All in the family as Onyeka brothers/cousins push each other to excellence

Tim Baines
Postmedia

For years, Kene and Godfrey Onyeka and their football-playing cousins have pushed each other to be better.

It’s a healthy competition in a journey that took Kene to Ottawa’s Carleton University and Godfrey to Waterloo’s Wilfrid Laurier University — where each found excellence. In the winter Canadian Football League’s Scouting Bureau rankings, Godfrey, a defensive back, was ranked sixth; Kene, a defensive lineman, was ranked 14th.

Both participated in the CFL Combine Saturday and Sunday, looking to show coaches and scouts from the league’s nine teams what they can do. Maybe they didn’t do as well as they would have liked, maybe the numbers weren’t what they were looking for, but that’s just motivation to work harder.

“I think there’s always a rivalry between us,” said Kene. “That’s how we got to the level we did, it’s the competition.

“It’s a huge honour to be ranked, but we’re not No. 1 and No. 2 so we push each other to get better. It is who we are by nature, we’re just competitive people. If you’re going to want to do something, if you’re passionate about it, you might as well push to be the best.

“It started when we were kids, it’s the way our parents raised us. Nakas (a linebacker with the Toronto Argos) and Kosi (a linebacker with the University of Guelph Gryphons), they’re cousins. We’re always together, we’re always competing — nobody wants to be the worst one, everybody’s pushing to be the best.”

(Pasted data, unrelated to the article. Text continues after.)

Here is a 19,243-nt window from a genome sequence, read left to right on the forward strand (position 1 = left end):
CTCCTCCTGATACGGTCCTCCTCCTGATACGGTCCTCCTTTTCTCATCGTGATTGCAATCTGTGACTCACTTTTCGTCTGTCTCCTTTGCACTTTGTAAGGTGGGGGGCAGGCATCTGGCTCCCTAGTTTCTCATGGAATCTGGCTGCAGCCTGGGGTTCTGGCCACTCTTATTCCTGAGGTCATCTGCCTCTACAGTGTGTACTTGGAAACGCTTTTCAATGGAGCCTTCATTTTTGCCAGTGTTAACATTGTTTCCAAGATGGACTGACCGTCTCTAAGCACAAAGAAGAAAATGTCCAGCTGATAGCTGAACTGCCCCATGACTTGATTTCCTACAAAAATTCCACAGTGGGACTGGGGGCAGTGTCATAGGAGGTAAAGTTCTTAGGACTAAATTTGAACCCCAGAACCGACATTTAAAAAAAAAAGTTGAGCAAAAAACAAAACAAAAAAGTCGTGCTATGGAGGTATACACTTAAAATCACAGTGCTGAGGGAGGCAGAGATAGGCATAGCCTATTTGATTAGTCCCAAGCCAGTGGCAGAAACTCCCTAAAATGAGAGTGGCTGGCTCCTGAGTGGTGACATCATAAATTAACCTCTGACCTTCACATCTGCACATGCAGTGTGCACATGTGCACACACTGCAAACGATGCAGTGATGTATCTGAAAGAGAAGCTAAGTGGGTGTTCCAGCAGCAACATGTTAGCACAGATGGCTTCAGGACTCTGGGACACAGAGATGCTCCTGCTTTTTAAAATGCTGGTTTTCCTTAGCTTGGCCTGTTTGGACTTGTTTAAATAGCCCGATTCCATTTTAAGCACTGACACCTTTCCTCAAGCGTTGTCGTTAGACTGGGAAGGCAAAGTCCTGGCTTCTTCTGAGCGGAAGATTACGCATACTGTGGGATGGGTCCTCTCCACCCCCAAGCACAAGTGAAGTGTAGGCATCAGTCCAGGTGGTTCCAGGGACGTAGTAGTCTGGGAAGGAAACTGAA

When they were younger, the cousins would play in Kene’s uncle’s backyard — no pads, almost full contact. They learned how to get physical, something that’s never been lost.

Kene and Godfrey were born in Nigeria — when they moved to Canada, Godfrey was 11, Kene was nine.

“There was no language barrier,” said Kene. “The only thing that was hard to get used to, and it was annoying, was nobody knew how to pronounce my name. The word Kene, I’ve heard it pronounced 20 different ways.”

While they live in Brampton with their mom Jane, their dad Godfrey Sr. splits his time between Nigeria and Canada.

“(My dad) thinks football is a crazy man’s sport,” said Kene. “Even the way my grandma talks about it — ‘All it is is people knocking people out.’ That’s what football looks like when you don’t understand it.

“I wouldn’t say my mom’s a football fan. She supports us in what we do. But she’s one of those moms where you say, ‘Mom, I’m an all-star’ and she says, ‘That’s really good, I’m happy for you … but how are your grades?’ “

Jane’s attitude has rubbed off on her children.

“When you’re a kid, you don’t really understand it because you just want to have fun,” said Kene. “But it makes a lot of sense now. Live in the now, but plan for the long term.”

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